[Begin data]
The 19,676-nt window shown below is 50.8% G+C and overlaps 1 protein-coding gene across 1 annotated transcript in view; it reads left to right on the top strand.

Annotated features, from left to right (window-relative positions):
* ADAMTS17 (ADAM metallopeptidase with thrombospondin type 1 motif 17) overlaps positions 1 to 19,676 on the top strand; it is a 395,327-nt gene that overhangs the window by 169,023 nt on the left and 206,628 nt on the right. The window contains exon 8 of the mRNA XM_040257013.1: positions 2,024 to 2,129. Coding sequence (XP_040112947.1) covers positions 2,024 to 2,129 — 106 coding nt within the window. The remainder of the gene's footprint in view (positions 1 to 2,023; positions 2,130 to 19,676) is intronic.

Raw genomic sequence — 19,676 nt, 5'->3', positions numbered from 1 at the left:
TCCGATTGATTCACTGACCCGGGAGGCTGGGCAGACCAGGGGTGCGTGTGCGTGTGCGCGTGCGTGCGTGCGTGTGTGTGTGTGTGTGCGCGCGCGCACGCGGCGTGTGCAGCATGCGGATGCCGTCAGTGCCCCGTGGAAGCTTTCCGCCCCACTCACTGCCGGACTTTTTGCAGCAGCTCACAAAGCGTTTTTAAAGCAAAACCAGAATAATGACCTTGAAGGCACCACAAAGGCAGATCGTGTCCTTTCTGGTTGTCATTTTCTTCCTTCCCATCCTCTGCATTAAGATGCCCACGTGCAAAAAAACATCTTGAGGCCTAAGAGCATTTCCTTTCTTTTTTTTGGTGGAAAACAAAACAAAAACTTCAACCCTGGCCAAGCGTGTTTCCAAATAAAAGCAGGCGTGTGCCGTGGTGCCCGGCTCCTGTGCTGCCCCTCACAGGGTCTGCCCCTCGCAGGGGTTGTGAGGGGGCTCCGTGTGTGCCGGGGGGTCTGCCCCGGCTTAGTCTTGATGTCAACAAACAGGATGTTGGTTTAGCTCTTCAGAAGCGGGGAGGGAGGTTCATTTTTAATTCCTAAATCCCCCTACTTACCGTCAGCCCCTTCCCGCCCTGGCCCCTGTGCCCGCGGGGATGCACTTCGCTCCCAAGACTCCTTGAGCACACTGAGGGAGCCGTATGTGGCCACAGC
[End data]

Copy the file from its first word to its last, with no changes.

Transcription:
The 19,676-nt window shown below is 50.8% G+C and overlaps 1 protein-coding gene across 1 annotated transcript in view; it reads left to right on the top strand.

Annotated features, from left to right (window-relative positions):
* ADAMTS17 (ADAM metallopeptidase with thrombospondin type 1 motif 17) overlaps positions 1 to 19,676 on the top strand; it is a 395,327-nt gene that overhangs the window by 169,023 nt on the left and 206,628 nt on the right. The window contains exon 8 of the mRNA XM_040257013.1: positions 2,024 to 2,129. Coding sequence (XP_040112947.1) covers positions 2,024 to 2,129 — 106 coding nt within the window. The remainder of the gene's footprint in view (positions 1 to 2,023; positions 2,130 to 19,676) is intronic.

Raw genomic sequence — 19,676 nt, 5'->3', positions numbered from 1 at the left:
TCCGATTGATTCACTGACCCGGGAGGCTGGGCAGACCAGGGGTGCGTGTGCGTGTGCGCGTGCGTGCGTGCGTGTGTGTGTGTGTGTGCGCGCGCGCACGCGGCGTGTGCAGCATGCGGATGCCGTCAGTGCCCCGTGGAAGCTTTCCGCCCCACTCACTGCCGGACTTTTTGCAGCAGCTCACAAAGCGTTTTTAAAGCAAAACCAGAATAATGACCTTGAAGGCACCACAAAGGCAGATCGTGTCCTTTCTGGTTGTCATTTTCTTCCTTCCCATCCTCTGCATTAAGATGCCCACGTGCAAAAAAACATCTTGAGGCCTAAGAGCATTTCCTTTCTTTTTTTTGGTGGAAAACAAAACAAAAACTTCAACCCTGGCCAAGCGTGTTTCCAAATAAAAGCAGGCGTGTGCCGTGGTGCCCGGCTCCTGTGCTGCCCCTCACAGGGTCTGCCCCTCGCAGGGGTTGTGAGGGGGCTCCGTGTGTGCCGGGGGGTCTGCCCCGGCTTAGTCTTGATGTCAACAAACAGGATGTTGGTTTAGCTCTTCAGAAGCGGGGAGGGAGGTTCATTTTTAATTCCTAAATCCCCCTACTTACCGTCAGCCCCTTCCCGCCCTGGCCCCTGTGCCCGCGGGGATGCACTTCGCTCCCAAGACTCCTTGAGCACACTGAGGGAGCCGTATGTGGCCACAGC